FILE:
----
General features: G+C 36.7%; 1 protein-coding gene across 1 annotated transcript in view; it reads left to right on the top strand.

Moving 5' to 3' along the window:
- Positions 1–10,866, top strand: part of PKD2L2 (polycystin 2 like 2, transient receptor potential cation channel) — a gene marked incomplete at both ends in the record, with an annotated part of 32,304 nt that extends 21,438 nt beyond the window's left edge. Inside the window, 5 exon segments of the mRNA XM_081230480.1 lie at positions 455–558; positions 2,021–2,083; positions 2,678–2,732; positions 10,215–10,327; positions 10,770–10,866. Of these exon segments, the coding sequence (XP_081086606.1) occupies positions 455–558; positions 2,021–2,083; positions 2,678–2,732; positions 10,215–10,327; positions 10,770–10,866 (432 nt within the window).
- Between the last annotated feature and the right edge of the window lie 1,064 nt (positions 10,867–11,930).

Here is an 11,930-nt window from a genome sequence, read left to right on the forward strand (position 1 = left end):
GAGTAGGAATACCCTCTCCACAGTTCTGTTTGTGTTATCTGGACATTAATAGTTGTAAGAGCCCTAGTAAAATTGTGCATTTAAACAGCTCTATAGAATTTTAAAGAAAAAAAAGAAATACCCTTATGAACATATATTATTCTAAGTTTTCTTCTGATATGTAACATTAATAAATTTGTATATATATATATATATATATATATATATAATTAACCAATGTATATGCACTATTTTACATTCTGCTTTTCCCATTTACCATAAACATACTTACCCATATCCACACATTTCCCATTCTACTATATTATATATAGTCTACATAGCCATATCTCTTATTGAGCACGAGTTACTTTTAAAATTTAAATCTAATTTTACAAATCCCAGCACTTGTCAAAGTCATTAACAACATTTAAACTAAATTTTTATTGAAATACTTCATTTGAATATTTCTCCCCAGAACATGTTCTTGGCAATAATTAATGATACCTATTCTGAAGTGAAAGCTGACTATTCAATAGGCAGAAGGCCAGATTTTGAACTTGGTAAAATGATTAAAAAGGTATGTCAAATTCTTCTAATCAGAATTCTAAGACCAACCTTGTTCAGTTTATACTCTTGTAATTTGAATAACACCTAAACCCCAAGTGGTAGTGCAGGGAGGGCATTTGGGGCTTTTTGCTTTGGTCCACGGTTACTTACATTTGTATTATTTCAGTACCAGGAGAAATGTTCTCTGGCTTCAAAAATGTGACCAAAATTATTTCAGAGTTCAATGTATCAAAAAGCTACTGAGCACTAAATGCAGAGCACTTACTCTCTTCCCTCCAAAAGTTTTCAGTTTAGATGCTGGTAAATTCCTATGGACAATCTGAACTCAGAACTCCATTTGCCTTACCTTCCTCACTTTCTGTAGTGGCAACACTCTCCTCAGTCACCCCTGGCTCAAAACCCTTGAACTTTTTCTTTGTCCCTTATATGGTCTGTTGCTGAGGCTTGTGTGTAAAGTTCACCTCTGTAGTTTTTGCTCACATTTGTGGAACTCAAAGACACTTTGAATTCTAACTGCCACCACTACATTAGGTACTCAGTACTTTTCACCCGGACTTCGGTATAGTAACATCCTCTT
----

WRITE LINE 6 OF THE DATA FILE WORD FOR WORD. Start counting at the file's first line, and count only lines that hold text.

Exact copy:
GAGTAGGAATACCCTCTCCACAGTTCTGTTTGTGTTATCTGGACATTAATAGTTGTAAGAGCCCTAGTAAAATTGTGCATTTAAACAGCTCTATAGAATTTTAAAGAAAAAAAAGAAATACCCTTATGAACATATATTATTCTAAGTTTTCTTCTGATATGTAACATTAATAAATTTGTATATATATATATATATATATATATATATAATTAACCAATGTATATGCACTATTTTACATTCTGCTTTTCCCATTTACCATAAACATACTTACCCATATCCACACATTTCCCATTCTACTATATTATATATAGTCTACATAGCCATATCTCTTATTGAGCACGAGTTACTTTTAAAATTTAAATCTAATTTTACAAATCCCAGCACTTGTCAAAGTCATTAACAACATTTAAACTAAATTTTTATTGAAATACTTCATTTGAATATTTCTCCCCAGAACATGTTCTTGGCAATAATTAATGATACCTATTCTGAAGTGAAAGCTGACTATTCAATAGGCAGAAGGCCAGATTTTGAACTTGGTAAAATGATTAAAAAGGTATGTCAAATTCTTCTAATCAGAATTCTAAGACCAACCTTGTTCAGTTTATACTCTTGTAATTTGAATAACACCTAAACCCCAAGTGGTAGTGCAGGGAGGGCATTTGGGGCTTTTTGCTTTGGTCCACGGTTACTTACATTTGTATTATTTCAGTACCAGGAGAAATGTTCTCTGGCTTCAAAAATGTGACCAAAATTATTTCAGAGTTCAATGTATCAAAAAGCTACTGAGCACTAAATGCAGAGCACTTACTCTCTTCCCTCCAAAAGTTTTCAGTTTAGATGCTGGTAAATTCCTATGGACAATCTGAACTCAGAACTCCATTTGCCTTACCTTCCTCACTTTCTGTAGTGGCAACACTCTCCTCAGTCACCCCTGGCTCAAAACCCTTGAACTTTTTCTTTGTCCCTTATATGGTCTGTTGCTGAGGCTTGTGTGTAAAGTTCACCTCTGTAGTTTTTGCTCACATTTGTGGAACTCAAAGACACTTTGAATTCTAACTGCCACCACTACATTAGGTACTCAGTACTTTTCACCCGGACTTCGGTATAGTAACATCCTCTT